Melbourne is shutting down shops, factories and other non-essential businesses as authorities fight a second wave of coronavirus.
Other measures include a night-time curfew for the city’s five million residents, after an earlier lockdown failed to contain the virus.
About one million workers will soon be staying at home in the Australian city.
A payment for people instructed to isolate for 14 days who have run out of sick leave will also be introduced.
The A$1,500 ($1,070; £815) is mainly aimed at those who cannot access other benefits, and can be applied for more than once, Australian Prime Minister Scott Morrison said.
Authorities hope the new restrictions will reduce transmission of the coronavirus.
Until recently, Australia had had more success than many other countries in tackling Covid-19, but an outbreak in Victoria’s state capital has pushed the nation to its worst point yet.
More than half of the nation’s total 18,300 cases have been recorded in just the last month in Victoria. There have been 215 deaths.
Melburnians endured their first night of curfew – which will run from 20:00 to 05:00 for six weeks – on Sunday.
The only valid reasons for leaving home during these hours are work, medical care or care-giving.
Many people say they have accepted the necessity of the restrictions but expressed anger and despair over the new measures.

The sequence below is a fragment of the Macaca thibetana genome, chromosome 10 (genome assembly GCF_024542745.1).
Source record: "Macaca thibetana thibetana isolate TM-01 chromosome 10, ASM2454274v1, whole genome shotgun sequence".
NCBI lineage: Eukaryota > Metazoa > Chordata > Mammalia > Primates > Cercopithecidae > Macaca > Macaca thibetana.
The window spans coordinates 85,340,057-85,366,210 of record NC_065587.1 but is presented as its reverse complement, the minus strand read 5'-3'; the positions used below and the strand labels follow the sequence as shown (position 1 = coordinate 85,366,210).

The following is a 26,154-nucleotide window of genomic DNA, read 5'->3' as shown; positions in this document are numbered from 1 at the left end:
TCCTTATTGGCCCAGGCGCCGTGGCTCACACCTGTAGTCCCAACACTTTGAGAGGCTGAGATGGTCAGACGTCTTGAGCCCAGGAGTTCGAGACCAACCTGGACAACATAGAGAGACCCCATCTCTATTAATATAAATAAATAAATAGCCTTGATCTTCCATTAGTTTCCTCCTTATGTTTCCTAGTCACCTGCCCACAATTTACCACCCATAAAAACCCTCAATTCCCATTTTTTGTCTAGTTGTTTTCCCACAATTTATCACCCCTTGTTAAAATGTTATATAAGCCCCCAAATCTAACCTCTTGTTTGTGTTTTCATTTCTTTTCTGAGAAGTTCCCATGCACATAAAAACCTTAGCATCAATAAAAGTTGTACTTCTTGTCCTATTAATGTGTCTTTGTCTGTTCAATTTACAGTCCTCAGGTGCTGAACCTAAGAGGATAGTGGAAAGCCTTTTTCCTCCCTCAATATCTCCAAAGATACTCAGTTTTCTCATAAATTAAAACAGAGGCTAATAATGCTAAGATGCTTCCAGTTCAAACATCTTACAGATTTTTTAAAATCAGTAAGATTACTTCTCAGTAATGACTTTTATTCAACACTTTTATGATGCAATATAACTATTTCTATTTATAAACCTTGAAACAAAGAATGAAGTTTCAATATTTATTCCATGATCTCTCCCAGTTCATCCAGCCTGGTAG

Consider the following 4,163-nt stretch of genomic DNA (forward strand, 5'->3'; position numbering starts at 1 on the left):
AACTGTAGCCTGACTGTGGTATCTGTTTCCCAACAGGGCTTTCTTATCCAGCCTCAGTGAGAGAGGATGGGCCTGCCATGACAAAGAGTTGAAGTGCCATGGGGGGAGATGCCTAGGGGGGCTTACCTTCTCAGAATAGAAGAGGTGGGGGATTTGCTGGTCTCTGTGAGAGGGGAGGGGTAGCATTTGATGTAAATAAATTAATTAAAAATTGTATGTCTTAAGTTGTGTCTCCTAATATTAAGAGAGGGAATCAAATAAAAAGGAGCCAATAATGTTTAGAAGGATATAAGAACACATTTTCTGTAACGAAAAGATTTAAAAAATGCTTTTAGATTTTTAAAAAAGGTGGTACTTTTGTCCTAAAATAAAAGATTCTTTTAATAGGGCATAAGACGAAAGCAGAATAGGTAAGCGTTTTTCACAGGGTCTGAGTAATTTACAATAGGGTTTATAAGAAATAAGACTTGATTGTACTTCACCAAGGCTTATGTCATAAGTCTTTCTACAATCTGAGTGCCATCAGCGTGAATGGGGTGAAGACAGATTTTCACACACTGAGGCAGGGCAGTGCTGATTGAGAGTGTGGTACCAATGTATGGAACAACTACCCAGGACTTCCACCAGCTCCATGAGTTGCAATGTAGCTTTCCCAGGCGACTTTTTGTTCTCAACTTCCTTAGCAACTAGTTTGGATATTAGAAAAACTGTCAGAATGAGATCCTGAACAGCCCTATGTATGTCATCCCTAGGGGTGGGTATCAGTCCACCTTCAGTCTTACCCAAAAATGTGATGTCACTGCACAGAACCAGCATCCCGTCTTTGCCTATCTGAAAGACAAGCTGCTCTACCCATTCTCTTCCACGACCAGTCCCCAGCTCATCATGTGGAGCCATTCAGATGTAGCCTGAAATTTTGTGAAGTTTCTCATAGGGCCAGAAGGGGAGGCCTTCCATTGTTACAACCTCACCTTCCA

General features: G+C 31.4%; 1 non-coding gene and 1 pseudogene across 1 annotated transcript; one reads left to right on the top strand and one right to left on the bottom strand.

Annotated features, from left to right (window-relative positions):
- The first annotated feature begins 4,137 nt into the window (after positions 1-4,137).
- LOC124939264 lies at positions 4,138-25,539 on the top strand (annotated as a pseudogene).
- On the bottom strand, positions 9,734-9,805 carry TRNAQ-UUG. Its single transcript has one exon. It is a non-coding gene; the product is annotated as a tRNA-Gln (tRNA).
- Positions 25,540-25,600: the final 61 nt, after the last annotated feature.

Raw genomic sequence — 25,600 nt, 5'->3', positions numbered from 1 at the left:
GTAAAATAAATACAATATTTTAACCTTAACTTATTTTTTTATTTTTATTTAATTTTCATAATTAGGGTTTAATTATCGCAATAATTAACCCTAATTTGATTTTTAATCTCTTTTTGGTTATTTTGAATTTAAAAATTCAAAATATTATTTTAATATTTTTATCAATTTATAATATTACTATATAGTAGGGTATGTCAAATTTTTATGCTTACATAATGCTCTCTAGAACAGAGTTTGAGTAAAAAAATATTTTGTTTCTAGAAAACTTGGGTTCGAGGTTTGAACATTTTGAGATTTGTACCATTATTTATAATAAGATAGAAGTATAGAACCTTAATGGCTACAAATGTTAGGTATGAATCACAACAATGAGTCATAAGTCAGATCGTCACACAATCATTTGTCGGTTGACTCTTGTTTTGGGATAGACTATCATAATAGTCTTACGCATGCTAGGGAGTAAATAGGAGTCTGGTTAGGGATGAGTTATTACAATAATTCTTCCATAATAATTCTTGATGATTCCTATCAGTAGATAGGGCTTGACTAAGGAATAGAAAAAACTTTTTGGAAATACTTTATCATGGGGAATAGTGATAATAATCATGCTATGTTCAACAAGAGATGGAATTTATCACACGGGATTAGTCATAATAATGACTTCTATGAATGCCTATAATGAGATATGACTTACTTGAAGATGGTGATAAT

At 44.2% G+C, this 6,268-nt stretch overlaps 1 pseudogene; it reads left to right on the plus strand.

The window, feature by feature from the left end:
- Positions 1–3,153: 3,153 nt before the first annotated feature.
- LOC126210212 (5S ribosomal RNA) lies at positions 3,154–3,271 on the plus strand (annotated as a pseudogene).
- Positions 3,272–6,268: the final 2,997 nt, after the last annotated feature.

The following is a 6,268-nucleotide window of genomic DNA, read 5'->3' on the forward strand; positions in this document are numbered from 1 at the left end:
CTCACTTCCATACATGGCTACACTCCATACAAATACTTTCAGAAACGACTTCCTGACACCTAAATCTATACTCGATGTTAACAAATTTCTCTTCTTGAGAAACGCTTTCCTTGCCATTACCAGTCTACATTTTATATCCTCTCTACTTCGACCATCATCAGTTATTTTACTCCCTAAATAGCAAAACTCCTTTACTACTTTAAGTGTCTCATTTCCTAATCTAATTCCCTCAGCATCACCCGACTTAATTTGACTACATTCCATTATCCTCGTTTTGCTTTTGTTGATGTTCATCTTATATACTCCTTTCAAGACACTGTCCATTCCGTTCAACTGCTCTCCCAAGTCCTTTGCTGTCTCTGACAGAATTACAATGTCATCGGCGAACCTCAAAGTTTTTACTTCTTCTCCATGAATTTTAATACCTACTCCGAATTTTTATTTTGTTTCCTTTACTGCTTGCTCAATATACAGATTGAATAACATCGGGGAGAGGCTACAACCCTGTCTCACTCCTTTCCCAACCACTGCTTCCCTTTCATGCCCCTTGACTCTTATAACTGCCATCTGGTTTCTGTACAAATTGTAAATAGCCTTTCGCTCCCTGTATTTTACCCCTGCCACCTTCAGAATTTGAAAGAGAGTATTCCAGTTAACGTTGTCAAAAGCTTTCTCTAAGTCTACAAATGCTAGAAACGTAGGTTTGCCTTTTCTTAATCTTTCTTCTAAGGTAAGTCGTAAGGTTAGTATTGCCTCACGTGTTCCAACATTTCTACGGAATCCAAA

“I’m sure there are a lot of people that are depressed including myself and my husband,” Jane Baxter-Swale told the BBC.
“We don’t know when these measures are going to finish. There’s no finality to this virus which is awful.”
Under “Stage Four” lockdown, Melbourne residents will also only be allowed to shop and exercise within 5km (three miles) of their home. Exercise outside of the home will only be allowed for one hour at a time.
Only one person per household will be allowed to go grocery shopping, and this can only happen once a day.
In Melbourne, there are currently about 750,000 workers who are working from home or have been furloughed.
Forcing businesses such as construction sites and factories to reduce their workforces from Thursday – for the first time in the pandemic – means another 250,000 people will not be travelling for work.
“That is when you are dramatically changing the number of people moving around the community, and therefore the number of points at which the virus can be transmitted,” said Victorian Premier Daniel Andrews.
Remote education is also set to resume from Wednesday, taking about one million students and teachers out of the city’s public transport system.
While the widespread restrictions have alarmed many, Mr Andrews stressed that essential services like supermarkets, petrol stations and banks would remain open and urged people not to panic buy.